This is Part 2 of a research exploration by Cataloger Vance Woods and History of Science and Rare Books Librarian Anne Bahde. Find Part 1 here.
From here, we could branch our research into different directions to expand our knowledge of the work. We now had pending questions about the title’s content, production, context, and story, as well the physical item’s origin and provenance. First, Vance reached out to the other holding library in Germany. They responded to Vance’s message, but did not have any more information than we did about the piece. (However, after our own discoveries, Vance reached out to them again to share what we had learned; they are in the process of updating their own records accordingly.)
We began filling in our gaps in knowledge about the historical context of the item. A typed bibliography of history of science holdings at OSU produced in 1988 identifies the piece as an “introduction to Libavius’ response to Thomas Erastus’ attack on Paracelsus and the Ioatrochemists. Erastus had attacked Paracelsus in his Disputation Concerning Potable Gold, Basel, 1578.”
This note gave us some excellent starting points to dig deeper. We confirmed that description and built our contextual understanding by quickly finding a few other secondary sources. Our crash course in early modern alchemy yielded a deeper understanding of the significance of this item.
Andreas Libavius was a most eminent figure in early chemistry, an alchemist who attracted his share of controversy during his career. As an alchemist, he was interested in the transmutation of metals into gold. As a physician, he was also interested in the practical value of medical chemistry and the particular medicinal qualities of gold.
His emphasis on pharmaceutical applications put him in opposition to Paracelsus, another physician and alchemist who emphasized the more mystical elements of alchemy. Thomas Erastus, a Swiss physician and defender of medieval Galenic medical practice, was also an outspoken opponent of Paracelsus, and attacked the Paracelsian belief in the transmutation of metals. But Libavius did believe transmutation was possible, and passionately so. He refuted Erastus’ position in a series of publications around the time our pamphlet was published. Our pamphlet seemed to be related to this exchange.
While we began to understand more about the historical context of the item, we also continued to look for the title or fragments of it in Google, HathiTrust, and other digital repositories.
This title presented a common challenge when seeking information about books published in Latin during this time. In the Roman alphabet, there was no distinction between the letterforms V and U. By the time this book was printed, printers were beginning to distinguish between the consonant V and the vowel U, and the rules for using these letters in printing varied over time.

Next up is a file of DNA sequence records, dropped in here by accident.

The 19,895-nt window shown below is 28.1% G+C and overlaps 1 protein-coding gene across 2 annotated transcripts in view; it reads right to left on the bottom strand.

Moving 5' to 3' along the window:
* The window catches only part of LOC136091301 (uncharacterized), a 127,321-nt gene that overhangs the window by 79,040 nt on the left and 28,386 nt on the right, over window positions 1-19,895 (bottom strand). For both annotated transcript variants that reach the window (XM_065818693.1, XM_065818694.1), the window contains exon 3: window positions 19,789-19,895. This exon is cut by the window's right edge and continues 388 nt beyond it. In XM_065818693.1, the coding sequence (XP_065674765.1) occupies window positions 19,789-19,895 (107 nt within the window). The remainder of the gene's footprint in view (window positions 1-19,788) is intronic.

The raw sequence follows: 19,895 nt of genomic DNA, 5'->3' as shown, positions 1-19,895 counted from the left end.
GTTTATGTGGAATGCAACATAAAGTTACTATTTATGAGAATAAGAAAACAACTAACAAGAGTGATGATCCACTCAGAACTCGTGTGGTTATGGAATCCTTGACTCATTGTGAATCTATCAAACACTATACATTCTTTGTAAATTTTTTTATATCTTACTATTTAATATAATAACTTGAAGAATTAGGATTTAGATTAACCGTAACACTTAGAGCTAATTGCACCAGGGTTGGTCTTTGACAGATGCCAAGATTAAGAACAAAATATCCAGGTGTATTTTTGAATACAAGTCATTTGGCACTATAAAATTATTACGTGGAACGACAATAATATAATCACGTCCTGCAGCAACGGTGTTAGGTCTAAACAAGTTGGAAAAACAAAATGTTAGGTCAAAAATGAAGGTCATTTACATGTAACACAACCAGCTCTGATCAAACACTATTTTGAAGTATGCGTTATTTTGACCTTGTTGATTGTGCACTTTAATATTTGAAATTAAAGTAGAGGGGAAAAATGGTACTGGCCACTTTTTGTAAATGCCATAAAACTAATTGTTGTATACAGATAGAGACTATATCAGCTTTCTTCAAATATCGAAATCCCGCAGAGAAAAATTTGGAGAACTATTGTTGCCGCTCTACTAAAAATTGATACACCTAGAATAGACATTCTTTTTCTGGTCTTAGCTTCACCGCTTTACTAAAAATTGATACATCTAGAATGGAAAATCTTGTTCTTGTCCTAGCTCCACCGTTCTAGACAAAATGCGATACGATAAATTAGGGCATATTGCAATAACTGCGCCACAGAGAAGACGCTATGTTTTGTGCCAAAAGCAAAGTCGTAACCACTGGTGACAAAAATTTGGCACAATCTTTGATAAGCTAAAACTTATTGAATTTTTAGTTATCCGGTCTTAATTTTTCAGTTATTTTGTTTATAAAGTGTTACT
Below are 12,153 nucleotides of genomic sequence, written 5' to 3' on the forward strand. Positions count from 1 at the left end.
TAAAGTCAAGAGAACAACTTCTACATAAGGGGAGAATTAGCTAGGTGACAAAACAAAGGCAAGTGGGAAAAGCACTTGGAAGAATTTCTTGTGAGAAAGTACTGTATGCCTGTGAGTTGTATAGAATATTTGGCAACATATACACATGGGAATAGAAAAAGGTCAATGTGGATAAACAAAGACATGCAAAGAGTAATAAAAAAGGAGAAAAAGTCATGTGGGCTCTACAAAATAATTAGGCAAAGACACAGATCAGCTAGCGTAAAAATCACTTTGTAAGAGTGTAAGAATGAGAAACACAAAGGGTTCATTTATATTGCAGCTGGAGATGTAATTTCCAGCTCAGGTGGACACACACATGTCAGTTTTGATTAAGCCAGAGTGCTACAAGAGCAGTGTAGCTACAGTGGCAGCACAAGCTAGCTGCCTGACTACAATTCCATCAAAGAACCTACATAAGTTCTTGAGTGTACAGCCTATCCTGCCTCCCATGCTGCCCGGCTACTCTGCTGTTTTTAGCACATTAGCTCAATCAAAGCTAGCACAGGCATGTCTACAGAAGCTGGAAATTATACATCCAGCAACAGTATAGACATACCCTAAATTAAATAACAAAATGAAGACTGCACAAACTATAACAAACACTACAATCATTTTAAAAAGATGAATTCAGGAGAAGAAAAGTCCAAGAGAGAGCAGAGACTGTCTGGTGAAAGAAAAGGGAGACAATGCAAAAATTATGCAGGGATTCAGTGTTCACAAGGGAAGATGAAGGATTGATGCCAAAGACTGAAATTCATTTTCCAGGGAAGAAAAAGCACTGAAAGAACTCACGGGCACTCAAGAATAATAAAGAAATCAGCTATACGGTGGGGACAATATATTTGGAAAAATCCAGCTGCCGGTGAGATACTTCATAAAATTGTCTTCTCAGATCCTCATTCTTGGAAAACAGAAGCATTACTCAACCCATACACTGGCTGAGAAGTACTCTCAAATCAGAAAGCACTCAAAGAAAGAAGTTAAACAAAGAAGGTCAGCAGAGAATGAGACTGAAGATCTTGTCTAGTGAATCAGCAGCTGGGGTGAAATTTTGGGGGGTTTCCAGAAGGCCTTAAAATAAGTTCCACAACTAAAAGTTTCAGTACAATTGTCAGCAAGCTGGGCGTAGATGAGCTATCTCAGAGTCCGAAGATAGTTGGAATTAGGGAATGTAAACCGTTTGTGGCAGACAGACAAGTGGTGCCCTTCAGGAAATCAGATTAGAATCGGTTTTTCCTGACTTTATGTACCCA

Later catalogers of these items may or may not have transcribed these letters into their modern usage. These variations in spelling, printing, and cataloging practices over time, along with modern variability in optical character recognition of digitized texts, means that when U’s and V’s (or I’s or J’s) are involved, using a variety of spellings in keyword searches will yield the best results.
However, despite many different variations of the title searched across multiple platforms, we found only one result for a title fragment via Google Books (a further indication of the item’s potential rarity). This book, printed in 1600, lists our title among others in an index format.
Vance determined that this book was a compilation of publications between 1593 and 1600, and that the marginal numbers were dates of printing. To test this, he looked for other titles listed in this book in Worldcat and found that they corresponded to the dates listed here. This title therefore suggests that our title was published in 1596.
As we researched the historical context of the item, one name kept coming up in our secondary sources: Dr. Bruce Moran, a scholar of Libavius and early modern chemistry at the University of Nevada, Reno. Moran’s definitive scholarship on Libavius has included a number of Libavius’ known works and editions. Vance reached out to him with a scan of the title page to see if he could help us identify the piece. He graciously replied with some intriguing answers.
Moran’s translation of the final line of the title page indicated that a copy of the Erastus text in question was meant to be attached to this counter-text by Libavius for the purposes of comparison and censure. However, Moran also indicated that he had never heard of this title before, and that the item was stumping him as much as us. While we now had some understanding of this piece, previous questions still lingered just as new ones had been raised. Part 3 follows next week.